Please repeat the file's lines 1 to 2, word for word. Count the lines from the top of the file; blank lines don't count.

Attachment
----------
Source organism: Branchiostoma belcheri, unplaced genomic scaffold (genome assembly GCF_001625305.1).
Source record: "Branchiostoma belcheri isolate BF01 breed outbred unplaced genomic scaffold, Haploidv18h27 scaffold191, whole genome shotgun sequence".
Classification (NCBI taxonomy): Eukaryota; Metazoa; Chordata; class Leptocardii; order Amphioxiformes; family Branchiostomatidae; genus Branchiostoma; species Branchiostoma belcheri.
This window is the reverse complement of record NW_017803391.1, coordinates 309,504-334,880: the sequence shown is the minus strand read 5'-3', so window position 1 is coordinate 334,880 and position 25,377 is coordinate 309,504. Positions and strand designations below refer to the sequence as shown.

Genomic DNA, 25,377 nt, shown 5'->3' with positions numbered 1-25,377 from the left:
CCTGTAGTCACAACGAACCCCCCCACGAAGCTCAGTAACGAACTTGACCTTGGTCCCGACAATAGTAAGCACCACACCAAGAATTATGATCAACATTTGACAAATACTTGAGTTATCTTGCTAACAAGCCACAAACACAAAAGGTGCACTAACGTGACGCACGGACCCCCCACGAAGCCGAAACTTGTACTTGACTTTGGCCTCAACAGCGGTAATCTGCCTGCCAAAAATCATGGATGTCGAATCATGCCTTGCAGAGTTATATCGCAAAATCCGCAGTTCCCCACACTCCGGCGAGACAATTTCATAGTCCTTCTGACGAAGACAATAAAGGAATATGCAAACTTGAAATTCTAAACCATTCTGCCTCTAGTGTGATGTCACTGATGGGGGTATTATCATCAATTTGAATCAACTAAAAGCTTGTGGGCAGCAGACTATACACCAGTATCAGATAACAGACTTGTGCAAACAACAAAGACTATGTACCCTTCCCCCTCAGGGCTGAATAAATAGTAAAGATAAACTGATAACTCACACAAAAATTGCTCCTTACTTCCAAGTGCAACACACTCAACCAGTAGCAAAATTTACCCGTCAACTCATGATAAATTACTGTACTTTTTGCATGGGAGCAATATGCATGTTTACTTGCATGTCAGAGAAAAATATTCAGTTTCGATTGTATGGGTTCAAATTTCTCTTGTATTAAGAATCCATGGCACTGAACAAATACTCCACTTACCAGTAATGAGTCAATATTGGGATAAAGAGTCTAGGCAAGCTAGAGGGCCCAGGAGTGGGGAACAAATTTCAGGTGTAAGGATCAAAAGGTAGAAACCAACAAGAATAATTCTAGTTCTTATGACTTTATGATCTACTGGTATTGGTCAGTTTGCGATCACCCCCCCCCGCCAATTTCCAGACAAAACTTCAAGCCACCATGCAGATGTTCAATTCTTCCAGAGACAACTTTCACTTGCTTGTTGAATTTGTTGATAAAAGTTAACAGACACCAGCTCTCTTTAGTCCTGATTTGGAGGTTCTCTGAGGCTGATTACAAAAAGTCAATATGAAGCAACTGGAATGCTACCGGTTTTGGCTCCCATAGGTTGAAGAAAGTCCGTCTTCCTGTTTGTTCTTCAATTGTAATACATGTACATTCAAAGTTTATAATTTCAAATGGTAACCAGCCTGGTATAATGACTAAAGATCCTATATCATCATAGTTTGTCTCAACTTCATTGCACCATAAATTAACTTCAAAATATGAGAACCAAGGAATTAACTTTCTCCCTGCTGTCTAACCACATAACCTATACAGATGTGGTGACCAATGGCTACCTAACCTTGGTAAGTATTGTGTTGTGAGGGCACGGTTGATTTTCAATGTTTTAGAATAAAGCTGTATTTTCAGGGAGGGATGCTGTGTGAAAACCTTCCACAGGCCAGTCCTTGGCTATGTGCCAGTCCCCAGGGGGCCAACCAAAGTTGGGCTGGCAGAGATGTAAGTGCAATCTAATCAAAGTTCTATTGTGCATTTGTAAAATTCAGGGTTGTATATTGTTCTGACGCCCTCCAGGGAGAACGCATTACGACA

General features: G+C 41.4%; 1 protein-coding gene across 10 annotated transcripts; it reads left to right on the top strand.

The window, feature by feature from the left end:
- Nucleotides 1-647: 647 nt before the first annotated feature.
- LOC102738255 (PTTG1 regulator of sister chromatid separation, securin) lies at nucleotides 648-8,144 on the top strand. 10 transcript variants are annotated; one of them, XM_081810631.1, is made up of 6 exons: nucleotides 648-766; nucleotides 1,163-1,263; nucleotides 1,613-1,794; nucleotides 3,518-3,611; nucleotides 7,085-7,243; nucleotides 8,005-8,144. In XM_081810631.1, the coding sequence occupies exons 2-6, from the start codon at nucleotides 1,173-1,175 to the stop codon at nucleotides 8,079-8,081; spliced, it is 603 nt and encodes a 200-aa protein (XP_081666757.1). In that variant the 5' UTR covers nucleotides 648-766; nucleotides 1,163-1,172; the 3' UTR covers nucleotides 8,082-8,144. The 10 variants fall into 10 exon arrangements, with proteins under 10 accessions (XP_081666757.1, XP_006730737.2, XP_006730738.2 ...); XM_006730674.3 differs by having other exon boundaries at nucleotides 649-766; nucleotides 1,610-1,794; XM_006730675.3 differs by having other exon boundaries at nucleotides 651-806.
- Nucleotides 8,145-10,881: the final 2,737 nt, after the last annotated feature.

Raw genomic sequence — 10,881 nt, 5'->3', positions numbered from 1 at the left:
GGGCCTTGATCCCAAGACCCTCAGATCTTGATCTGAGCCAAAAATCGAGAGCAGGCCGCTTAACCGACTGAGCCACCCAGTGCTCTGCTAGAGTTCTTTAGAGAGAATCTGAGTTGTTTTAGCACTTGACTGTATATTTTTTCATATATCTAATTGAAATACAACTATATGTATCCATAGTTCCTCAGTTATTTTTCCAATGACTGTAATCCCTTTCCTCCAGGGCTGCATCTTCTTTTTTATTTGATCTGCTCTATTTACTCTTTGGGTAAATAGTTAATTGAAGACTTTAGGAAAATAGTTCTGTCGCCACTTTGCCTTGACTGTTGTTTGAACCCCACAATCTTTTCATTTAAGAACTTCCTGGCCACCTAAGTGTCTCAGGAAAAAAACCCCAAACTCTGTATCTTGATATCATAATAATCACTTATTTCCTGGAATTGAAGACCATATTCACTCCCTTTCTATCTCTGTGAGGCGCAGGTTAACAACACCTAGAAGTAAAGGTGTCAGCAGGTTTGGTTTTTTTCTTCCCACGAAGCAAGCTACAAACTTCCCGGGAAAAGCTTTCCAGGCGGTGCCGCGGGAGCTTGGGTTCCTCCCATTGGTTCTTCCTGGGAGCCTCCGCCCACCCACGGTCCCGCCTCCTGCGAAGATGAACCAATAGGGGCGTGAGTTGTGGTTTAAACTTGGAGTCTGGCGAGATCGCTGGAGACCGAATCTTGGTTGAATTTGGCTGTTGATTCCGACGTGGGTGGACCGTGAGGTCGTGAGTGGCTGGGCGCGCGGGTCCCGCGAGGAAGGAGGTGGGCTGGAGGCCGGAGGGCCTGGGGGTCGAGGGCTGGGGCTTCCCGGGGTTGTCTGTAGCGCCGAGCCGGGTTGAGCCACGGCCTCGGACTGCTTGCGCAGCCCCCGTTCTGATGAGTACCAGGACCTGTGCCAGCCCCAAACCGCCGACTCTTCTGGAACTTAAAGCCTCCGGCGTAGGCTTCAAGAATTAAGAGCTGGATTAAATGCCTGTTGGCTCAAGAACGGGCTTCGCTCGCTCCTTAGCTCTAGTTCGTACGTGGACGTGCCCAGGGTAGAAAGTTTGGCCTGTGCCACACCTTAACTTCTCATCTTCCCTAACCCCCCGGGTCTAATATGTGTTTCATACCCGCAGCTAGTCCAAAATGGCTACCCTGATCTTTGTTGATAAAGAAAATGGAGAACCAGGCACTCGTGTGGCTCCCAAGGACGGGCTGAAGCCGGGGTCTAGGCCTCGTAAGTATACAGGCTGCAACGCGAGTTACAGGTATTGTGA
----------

Source organism: Branchiostoma belcheri, unplaced genomic scaffold (genome assembly GCF_001625305.1).
Source record: "Branchiostoma belcheri isolate BF01 breed outbred unplaced genomic scaffold, Haploidv18h27 scaffold191, whole genome shotgun sequence".